Remembering Ed, David and Bob

Published 10:00 pm Thursday, July 7, 2016

Another beloved centenarian has now gone to his reward. I visited Lion Ed Weeks at White Oak nearly every week and many Lions attended the celebration of his 100th birthday there a year and a half ago.

I always called him “Mister Ed” and he seemed to enjoy the reference to television’s talking horse (“horse sense” comes to mind). Ed did not relish being put out to pasture . . . he wanted to be in his garden or on the golf course!

At Lions meetings Ed sat next to Frank Smith, except when Fran’s Mom came to visit. Then it was great to watch them share her as she sat between them and they talked of times before most other Lions were born. Mr. Ed was always on hand to help with whatever our Lions Club was doing. We all have missed his smiling countenance and cheerful attitude.

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I feel that I must tell you about the recent passing of the next-to-last living member of Doolittle’s raiders of the Japanese home islands in April of 1942. They flew 16 B-25s off the carrier Hornet (named “Shangri-La” by Roosevelt when he announced the raid to the public) and bombed selected military targets before mostly crash landing in China. That little raid was about the only good news to come from the Pacific theater during those early months after the Japanese bombed Pearl Harbor to force our involvement in WWII.

I still have my copy of “Thirty Seconds over Tokyo,” the book by pilot Ted Lawson made into a movie shortly after. I felt as if I knew the crew, so I called their crew chief and turret gunner, David Thatcher, a few years ago to ask him a couple of questions: first question was did he stop addressing Lt. Lawson as “Sir” as suggested by Lawson​, and we both laughed as we agreed that we enlisted personnel do this not only by training, but also out of real respect for our officers.

The other question was did Lawson become an aero engineer as he had mentioned in the book . . . No, he opened a casting shop in the Los Angeles area and probably made more money than he would have as an engineer. I gave Thatcher several opportunities to end our conversation, but he continued for some 20 minutes, chatting as one ol’ Sarge to another.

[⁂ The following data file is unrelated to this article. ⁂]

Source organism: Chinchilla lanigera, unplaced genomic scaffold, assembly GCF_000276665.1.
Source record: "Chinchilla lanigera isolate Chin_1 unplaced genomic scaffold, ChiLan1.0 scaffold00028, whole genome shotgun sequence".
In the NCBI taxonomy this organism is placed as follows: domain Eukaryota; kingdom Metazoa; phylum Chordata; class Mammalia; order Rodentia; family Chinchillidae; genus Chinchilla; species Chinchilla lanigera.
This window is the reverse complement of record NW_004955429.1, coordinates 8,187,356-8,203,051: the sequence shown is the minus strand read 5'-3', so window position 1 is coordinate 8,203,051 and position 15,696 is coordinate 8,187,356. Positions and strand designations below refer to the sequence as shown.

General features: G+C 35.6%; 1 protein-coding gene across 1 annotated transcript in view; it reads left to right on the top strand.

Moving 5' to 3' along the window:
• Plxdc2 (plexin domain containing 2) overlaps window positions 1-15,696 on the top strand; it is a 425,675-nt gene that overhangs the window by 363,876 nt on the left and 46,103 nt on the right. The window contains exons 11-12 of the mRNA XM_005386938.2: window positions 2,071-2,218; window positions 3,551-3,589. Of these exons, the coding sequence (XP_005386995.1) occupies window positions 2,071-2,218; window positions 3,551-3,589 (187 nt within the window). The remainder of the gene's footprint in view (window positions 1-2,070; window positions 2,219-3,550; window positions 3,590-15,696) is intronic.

We have also lost another “friend of long standing” (I don’t call them “old” friends now) that I feel I should tell you about. Bob Sigler worked at the Newport News shipyard, but acquired a lot more skills than his job there required. He said that someone had asked him why he was able to do so many things, and he answered, “That’s easy; because I grew up poor!” A matter of survival, you see.

One of his sons was learning to play their tired old upright piano, and when I went to tune it, we talked of its needs and their costs. Knowing Bob’s skills, I asked whether he would like do the work himself. That’s how we came to completely rebuild that piano with new strings, hammers, damper felts, etc.

Bob also pulled in enough land from his waterfront property to add two new houses on it in due time. He was an imaginative landscaper, so his house became a showplace. He was always doing things for others, so many have benefitted from his friendship as well as enjoying his company when available.

After my columns are published in the Bulletin, I email them to friends all around our country. One commented that he enjoys them, but wondered why he kept on reading about people he did not know.

He wrote, “we find ourselves developing a kinship and affection for that once total stranger, who is now truly missed because of their generous sharing of gifts and insights. —Bob in Baltimore.”

Bob and I have been friends since we served together in the Air Force. For years we visited each other in person, but now must visit by e-mail. I am thankful for the Internet and my computer that connects me with the world—including all those “friends of long standing.”